North America (U.S. and Canada) - Policy and Legislation

to protect healthcare workers from occupational exposures to bloodborne pathogens 

Summary: The U.S. passed the Needlestick Safety and Prevention Act in November 2000. To date, this is the only national-level legislation mandating the use of safety-engineered devices in healthcare settings to reduce the risk of sharps injuries and blood exposures to healthcare workers. A summary of U.S. legislative and policy developments regarding bloodborne pathogen exposure and needlestick prevention can be found here.

In Canada, four provinces (Alberta, Manitoba, Ontario, and Saskatchewan) have passed laws or regulations pertaining to sharps safety and use of safety-engineered devices; others are expected to follow.

Policy and legislation, by country: 

- UNITED STATES

- CANADA

 

Canada's occupational safety and health programs are organized and administered at the provincial level; accordingly, regulations relevant to sharps safety and needlestick prevention have been promulgated by provincial authorities. Those provinces that have passed some type of needle safety legislation as of March 2009 are listed below. Provinces and territories that have not passed legislation are: New Brunswick, Newfoundland/ Labrador, Prince Edward Island, and Quebec; and Yukon, Nunavut and Northwest territories.
  • Alberta:
    The Alberta government promulgated a provincial-level Occupational Health and Safety Code (OHS Code) in November 2003 which set standards for protecting the health and safety of workers. Two sections specifically address the hazard of bloodborne pathogen exposures in healthcare workers:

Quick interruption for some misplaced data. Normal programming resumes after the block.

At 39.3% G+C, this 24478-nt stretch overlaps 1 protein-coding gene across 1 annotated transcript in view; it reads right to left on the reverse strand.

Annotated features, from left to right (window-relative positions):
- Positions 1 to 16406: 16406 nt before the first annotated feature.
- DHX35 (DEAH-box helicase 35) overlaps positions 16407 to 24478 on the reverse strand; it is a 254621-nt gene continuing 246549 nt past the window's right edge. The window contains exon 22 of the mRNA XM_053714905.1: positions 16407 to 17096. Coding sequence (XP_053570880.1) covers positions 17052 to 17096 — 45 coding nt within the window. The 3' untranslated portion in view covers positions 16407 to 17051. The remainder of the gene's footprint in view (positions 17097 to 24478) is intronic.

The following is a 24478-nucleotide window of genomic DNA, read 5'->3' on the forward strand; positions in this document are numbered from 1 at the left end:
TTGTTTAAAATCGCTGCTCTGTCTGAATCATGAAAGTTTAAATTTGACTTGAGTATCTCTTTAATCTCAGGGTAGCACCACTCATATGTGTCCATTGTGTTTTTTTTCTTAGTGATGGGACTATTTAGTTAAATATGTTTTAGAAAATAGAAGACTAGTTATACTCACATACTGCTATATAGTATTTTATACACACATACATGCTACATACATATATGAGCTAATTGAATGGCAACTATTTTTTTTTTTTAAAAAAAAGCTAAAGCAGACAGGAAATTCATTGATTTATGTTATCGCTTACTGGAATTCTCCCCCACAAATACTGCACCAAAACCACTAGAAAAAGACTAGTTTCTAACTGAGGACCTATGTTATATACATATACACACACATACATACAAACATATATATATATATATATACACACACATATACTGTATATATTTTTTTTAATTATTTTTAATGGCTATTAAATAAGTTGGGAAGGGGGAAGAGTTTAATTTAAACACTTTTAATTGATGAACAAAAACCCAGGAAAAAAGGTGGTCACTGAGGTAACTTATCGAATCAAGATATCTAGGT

Part 2, "Hazard Assessment, Elimination and Control," states that employers must conduct a hazard assessment to identify existing or potential hazards (including biological hazards) within the workplace, and that employers must then implement measures to eliminate or control the hazards. Engineeruring controls are specified as the preferred method to eliminate or minimize hazards. Part 35, "Health Care and Industries with Biological Hazards," requires employers to ensure that: (1) sharps containers are available and used; (2) workers do not recap needles; (3) all biological hazards are included in the hazard assessment; (4) written policies and procedures governing the storage, handling, use and disposal of biohazardous materials are established; (5) protocols for post-exposure management of exposed workers are in place.
    These requirements were effective April 2004; the Code was updated in 2006.

  • British Columbia:
    In 2007, British Columbia's WorkSafe BC, the provincial body governing occupational safety, amended the Occupational Health and Safety Regulation [Guidelines Part 6 - Biological Agents;6.33-6.40] to require safety-engineered needles for any procedures involving use of hollow-bore needles (e.g., withdrawing blood or body fluids, accessing a vein or artery, administering medications or fluids). This requirement applies to all workplaces, including physicians' offices and clinics, patients' homes, and long-term care facilities, in addition to hospitals). Facilities with potential employee exposure to blood and body fluid are also required to have in place an exposure control plan. The revised requirement took effect January 1, 2008. On October 1, 2008, a broader requirement took effect requiring the use of safety-engineered devices for any medical procedure; it covers non-hollow-bore sharp device categories, such as suture needles, scalpels, and lancets. For more information, click here.